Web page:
Interview with John Barry
The 2014 Krewe du Vieux king goes “Where the Vile Things Are.”
The irreverent Krewe du Vieux seems to have found an ideal King for its 2014 procession in John Barry, the historian and author of Rising Tide: The Great Mississippi Flood of 1927 and How It Changed America. The krewe is known to take aim at the establishment with playful floats filled with ribald imagery and wordplay, and Barry certainly has experience standing up to the big shots. In fall 2013, after Barry’s term expired, Gov. Bobby Jindal didn’t renew his position as vice chairman of the Southeast Louisiana Flood Protection Authority-East (SLFPA-E) board, which planned to file a massive lawsuit against 97 oil, gas and pipeline companies claiming they had a role in the damaging the Louisiana coast. While there are many sides to the issue, Jindal replaced Barry and two other board members with appointees who aimed to kill the lawsuit. But Barry is still working to keep the lawsuit alive with the nonprofit he formed, and he reigns as king of Krewe du Vieux when it rolls Feb. 15 in the Marigny Triangle and Lower French Quarter. Barry talks about the lawsuit and why anyone wanting beads from him needs to get up close.
The parade’s theme this year is “Where the Vile Things Are.” What are you hoping the krewe does with that? Well, I think there’s certainly a lot of vile political activity surrounding the lawsuit that I hope they got. It’s a pretty easy target.
Many have said that since Gov. Jindal ousted you from SLFPA-E, you’re free to speak your mind more. Is that why you wanted to align yourself with a krewe that’s known for that? [Being chosen as King] really is, if I can be serious, an honor. It’s not like being run out of town on a rail … I was flattered, of course. So of course I accepted. A line that I used back when I was introduced to the krewe – I went to a party a few weeks ago, and I had about 10 seconds on the podium. I interrupted a band; no one was listening to me, which I recognized, so I kept my speech brief. What I said was, “[Coastal Protection and Restoration Authority chairman] Garret Graves said I filed the lawsuit for fame, and now I have achieved it.” So I’ve been wondering if that means I should now withdraw my support for the lawsuit. I don’t think I will do that.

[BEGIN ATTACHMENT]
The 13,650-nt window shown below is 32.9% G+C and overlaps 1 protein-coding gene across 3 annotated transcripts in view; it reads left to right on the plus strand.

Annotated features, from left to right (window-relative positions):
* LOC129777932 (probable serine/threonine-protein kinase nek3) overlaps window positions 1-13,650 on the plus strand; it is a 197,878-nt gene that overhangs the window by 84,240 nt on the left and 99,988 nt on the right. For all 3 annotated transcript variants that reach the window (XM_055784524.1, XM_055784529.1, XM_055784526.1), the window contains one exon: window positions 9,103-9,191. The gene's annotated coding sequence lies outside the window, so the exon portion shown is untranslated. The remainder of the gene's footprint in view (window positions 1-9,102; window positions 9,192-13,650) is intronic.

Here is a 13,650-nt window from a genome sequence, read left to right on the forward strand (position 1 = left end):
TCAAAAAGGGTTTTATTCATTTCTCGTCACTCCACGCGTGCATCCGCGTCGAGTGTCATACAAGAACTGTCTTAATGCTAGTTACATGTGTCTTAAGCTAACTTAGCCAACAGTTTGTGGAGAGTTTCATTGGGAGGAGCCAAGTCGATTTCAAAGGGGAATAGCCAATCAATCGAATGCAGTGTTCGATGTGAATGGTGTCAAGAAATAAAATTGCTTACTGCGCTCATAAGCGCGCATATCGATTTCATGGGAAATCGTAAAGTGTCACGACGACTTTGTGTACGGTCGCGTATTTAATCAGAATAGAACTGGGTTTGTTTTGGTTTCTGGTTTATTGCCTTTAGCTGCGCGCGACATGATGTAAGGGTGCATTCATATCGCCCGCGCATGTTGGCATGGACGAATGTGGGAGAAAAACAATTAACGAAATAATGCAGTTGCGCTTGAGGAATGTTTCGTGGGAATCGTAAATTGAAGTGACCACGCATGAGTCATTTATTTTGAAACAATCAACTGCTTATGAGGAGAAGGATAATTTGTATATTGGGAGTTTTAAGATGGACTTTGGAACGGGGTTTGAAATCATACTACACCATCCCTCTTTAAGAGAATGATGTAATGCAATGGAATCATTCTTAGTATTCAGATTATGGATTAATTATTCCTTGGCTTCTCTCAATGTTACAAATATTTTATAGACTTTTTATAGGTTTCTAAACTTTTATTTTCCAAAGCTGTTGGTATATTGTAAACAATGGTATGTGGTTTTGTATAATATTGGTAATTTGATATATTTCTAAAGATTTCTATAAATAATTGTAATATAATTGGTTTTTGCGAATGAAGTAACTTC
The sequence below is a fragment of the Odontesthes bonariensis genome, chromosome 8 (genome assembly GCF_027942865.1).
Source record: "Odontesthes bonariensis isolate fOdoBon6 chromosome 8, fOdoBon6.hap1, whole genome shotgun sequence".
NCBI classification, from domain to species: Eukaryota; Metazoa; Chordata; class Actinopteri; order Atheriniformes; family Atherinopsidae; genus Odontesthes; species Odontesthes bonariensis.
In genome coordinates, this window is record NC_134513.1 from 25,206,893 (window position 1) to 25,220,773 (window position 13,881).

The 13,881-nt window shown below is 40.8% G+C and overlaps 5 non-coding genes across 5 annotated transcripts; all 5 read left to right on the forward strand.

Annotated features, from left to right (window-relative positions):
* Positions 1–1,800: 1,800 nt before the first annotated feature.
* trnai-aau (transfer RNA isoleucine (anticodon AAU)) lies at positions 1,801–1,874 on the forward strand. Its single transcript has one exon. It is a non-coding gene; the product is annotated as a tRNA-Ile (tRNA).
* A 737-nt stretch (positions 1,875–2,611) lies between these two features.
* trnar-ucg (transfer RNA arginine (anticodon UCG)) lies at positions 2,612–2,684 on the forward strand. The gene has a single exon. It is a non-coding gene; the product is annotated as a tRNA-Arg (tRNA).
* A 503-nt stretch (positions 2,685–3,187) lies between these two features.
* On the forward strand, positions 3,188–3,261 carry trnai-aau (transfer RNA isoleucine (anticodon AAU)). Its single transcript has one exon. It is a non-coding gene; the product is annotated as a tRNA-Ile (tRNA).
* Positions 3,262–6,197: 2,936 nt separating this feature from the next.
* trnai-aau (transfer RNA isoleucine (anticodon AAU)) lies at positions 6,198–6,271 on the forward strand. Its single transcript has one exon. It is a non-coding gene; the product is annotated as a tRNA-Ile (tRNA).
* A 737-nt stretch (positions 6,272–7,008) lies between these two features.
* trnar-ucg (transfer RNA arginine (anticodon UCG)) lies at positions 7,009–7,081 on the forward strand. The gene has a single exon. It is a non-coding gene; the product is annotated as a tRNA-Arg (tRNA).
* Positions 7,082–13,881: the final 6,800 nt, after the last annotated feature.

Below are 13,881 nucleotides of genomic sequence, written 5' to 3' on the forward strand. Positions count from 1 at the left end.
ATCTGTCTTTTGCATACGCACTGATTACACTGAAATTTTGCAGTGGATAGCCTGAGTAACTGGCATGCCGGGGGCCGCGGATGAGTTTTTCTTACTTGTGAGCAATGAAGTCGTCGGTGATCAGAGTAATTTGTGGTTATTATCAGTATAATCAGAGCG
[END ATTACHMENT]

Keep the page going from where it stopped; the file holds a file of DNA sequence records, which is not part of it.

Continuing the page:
What’s the status of the lawsuit and your involvement with it? I formed a nonprofit called Restore Louisiana Now (RestoreLouisianaNow.org). The purpose of that is to get involved in politics and convince the legislator to stay out of the courts – we want the lawsuit settled in court, which is where lawsuits should be settled.
Anything else you’re working on currently? That’s taking 10 hours a day, frankly.
Is there anything you can tell us about the parade? I’m not even in the loop, to tell you the truth. I haven’t been a member of the krewe before … and they had already picked their theme [when the invitation came]. I can tell people that if they want me to throw them something, they better get close because I have a torn rotator cuff. That’s the only thing I can say about my role.
For more information, visit KreweDuVieux.org.